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Designing digitally infused courses


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This slide show presents five tips to design digitally-infused courses. While the presentation was given at a university digital humanities symposium, it is applicable to K-12 education as well.

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Designing digitally infused courses

  1. 1. Ashley Sanders Digital Scholarship Librarian Claremont Colleges Library
  2. 2. 1 2 3 4 5
  3. 3. Spectrum of Digitally-Infused to Digital-Centric Courses: Sipping on DH: Incorporating digital media, tools, and digital literacy into an existing course. Swimming in DH: Building a course around deep engagement with digital technologies, their underlying theories, and how they advance disciplinary knowledge creation and dispersion.
  4. 4. Digitally-Infused • McClurken, “Incorporating Digital Literacy into History Methods Courses.” 012/09/incorporating-digital- literacy-into.html • Tona Hangen, “US History II.” DBBA9F7/112fall14.html • Davidson College’s Physics Department -- /Applets/Applets.html Digital-Centric • Cordell, “Texts, Maps, Networks: Digital Literary Studies.” • Miriam Posner, “Digital Labor, Urban Space, and Materiality.” • Cameron Blevins, “The Digital Historian’s Toolkit.” teaching/dhtk2012/
  5. 5. • Begin with a course you currently teach. • How might you incorporate digital literacy into your class? • Not sure? Ask a librarian! • Consider digital projects for assessment CC-Public Domain
  6. 6. Technology should be value-added, not an “add-on” Learning Objectives Digital Technology Students’ prior experience, knowledge and skills CC-Public Domain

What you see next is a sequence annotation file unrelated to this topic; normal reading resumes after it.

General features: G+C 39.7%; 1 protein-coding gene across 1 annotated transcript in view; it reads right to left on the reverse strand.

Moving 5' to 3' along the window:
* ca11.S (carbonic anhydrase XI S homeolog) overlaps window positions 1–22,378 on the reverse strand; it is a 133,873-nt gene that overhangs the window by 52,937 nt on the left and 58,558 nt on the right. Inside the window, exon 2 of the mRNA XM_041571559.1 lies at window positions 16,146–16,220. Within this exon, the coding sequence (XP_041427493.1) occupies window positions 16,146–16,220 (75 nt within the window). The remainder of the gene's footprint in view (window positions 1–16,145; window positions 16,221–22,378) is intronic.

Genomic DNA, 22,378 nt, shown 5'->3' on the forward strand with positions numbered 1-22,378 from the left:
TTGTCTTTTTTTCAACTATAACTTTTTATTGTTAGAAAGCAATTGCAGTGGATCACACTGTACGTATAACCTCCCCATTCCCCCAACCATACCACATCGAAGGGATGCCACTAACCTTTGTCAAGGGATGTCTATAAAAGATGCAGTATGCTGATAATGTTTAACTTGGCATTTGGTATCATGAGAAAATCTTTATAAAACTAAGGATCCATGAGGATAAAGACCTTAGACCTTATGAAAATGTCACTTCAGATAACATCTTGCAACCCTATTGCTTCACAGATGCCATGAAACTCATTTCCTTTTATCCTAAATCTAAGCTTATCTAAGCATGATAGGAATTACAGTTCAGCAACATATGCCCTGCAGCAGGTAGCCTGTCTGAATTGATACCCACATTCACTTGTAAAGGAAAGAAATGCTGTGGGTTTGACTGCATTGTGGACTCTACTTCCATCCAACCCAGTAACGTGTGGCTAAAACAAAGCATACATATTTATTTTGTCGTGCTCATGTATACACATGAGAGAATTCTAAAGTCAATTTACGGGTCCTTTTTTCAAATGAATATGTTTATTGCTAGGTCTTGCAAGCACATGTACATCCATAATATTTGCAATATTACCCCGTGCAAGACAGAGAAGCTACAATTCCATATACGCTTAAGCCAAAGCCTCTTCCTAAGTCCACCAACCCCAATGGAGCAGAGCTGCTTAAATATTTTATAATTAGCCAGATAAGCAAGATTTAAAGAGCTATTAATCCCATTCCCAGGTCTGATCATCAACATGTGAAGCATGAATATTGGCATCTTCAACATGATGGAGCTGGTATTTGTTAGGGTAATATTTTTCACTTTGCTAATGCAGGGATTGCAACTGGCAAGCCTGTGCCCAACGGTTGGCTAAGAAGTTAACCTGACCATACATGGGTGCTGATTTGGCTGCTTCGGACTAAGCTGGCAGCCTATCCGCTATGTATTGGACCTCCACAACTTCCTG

7. 7. Critical engagement with a few digital technologies and theories • provides an opportunity for students to apply disciplinary epistemologies to novel situations • extends understanding of content • builds transferrable skills Go deep, just as you do with your subject matter. CC-Public
  8. 8. “Digital natives”: • still need to learn how to engage with technology as scholars. • like “digital immigrants,” have to stretch to imagine what a technology might do in relation to their field of study • also need to develop their digital skills, especially for more advanced projects that will require, for example, learning a programming or markup language CC-Public Domain
  9. 9. Your course and the digital skills/concepts students learn into the fabric of your department, college, and the consortium. CC-Public Domain
  10. 10. 1. Start with what you know. 2. Let your teaching drive your technology. 3. Teach a few things well. 4. Scaffold everything. 5. Integrate. 1 2 3 4 5
  11. 11. • Image URLS: • Flickr User Caspian Blue, “Fat Tabby Cat Drinking Water from a Pond,” Used under CC-BY-SA-2.0 license. • Luc Viatour, “A Mandarin Duck,” ulata_Luc_Viatour.jpg. Used under CC BY-SA 3.0 license. • Ryan Cordell, “How Not to Teach Digital Humanities” (February 1, 2015) • Brett D. Hirsch (Ed.), Digital Humanities Pedagogy: Practices, Principles and Politics (2012) • Adeline Koh, “Introducing Digital Humanities Work to Undergraduates: An Overview” (August 14, 2014) work-undergraduates-overview/ • Leeann Hunter, et. al., “Digital Humanities Made me a Better Pedagogue: A Crowdsourced Article,” Hybrid Pedagogy (July 10, 2012) better-pedagogue-a-crowdsourced-article/